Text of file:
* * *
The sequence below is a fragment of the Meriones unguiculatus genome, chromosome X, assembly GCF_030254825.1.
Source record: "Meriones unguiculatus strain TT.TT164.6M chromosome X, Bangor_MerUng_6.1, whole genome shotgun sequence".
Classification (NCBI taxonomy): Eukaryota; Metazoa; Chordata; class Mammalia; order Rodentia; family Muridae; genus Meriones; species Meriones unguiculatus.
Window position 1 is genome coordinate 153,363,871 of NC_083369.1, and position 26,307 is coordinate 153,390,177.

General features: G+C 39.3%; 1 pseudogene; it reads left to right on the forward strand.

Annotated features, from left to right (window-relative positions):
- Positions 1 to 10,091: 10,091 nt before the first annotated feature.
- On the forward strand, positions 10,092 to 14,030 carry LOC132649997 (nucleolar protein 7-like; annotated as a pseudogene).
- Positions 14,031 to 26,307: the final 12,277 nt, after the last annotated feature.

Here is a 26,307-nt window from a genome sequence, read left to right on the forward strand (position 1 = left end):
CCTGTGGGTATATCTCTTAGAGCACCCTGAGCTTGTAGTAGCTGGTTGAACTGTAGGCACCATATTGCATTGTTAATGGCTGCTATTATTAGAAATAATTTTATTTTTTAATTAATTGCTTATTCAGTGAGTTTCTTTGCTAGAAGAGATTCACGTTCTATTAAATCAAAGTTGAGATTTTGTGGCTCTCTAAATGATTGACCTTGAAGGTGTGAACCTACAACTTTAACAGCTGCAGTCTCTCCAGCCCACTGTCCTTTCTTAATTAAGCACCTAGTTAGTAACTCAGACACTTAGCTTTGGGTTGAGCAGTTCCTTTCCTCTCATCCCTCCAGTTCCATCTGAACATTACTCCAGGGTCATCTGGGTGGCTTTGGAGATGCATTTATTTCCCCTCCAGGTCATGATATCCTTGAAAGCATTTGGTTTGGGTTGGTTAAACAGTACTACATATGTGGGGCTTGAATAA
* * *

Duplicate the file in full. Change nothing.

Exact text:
The sequence below is a fragment of the Meriones unguiculatus genome, chromosome X, assembly GCF_030254825.1.
Source record: "Meriones unguiculatus strain TT.TT164.6M chromosome X, Bangor_MerUng_6.1, whole genome shotgun sequence".
Classification (NCBI taxonomy): Eukaryota; Metazoa; Chordata; class Mammalia; order Rodentia; family Muridae; genus Meriones; species Meriones unguiculatus.
Window position 1 is genome coordinate 153,363,871 of NC_083369.1, and position 26,307 is coordinate 153,390,177.

General features: G+C 39.3%; 1 pseudogene; it reads left to right on the forward strand.

Annotated features, from left to right (window-relative positions):
- Positions 1 to 10,091: 10,091 nt before the first annotated feature.
- On the forward strand, positions 10,092 to 14,030 carry LOC132649997 (nucleolar protein 7-like; annotated as a pseudogene).
- Positions 14,031 to 26,307: the final 12,277 nt, after the last annotated feature.

Here is a 26,307-nt window from a genome sequence, read left to right on the forward strand (position 1 = left end):
CCTGTGGGTATATCTCTTAGAGCACCCTGAGCTTGTAGTAGCTGGTTGAACTGTAGGCACCATATTGCATTGTTAATGGCTGCTATTATTAGAAATAATTTTATTTTTTAATTAATTGCTTATTCAGTGAGTTTCTTTGCTAGAAGAGATTCACGTTCTATTAAATCAAAGTTGAGATTTTGTGGCTCTCTAAATGATTGACCTTGAAGGTGTGAACCTACAACTTTAACAGCTGCAGTCTCTCCAGCCCACTGTCCTTTCTTAATTAAGCACCTAGTTAGTAACTCAGACACTTAGCTTTGGGTTGAGCAGTTCCTTTCCTCTCATCCCTCCAGTTCCATCTGAACATTACTCCAGGGTCATCTGGGTGGCTTTGGAGATGCATTTATTTCCCCTCCAGGTCATGATATCCTTGAAAGCATTTGGTTTGGGTTGGTTAAACAGTACTACATATGTGGGGCTTGAATAA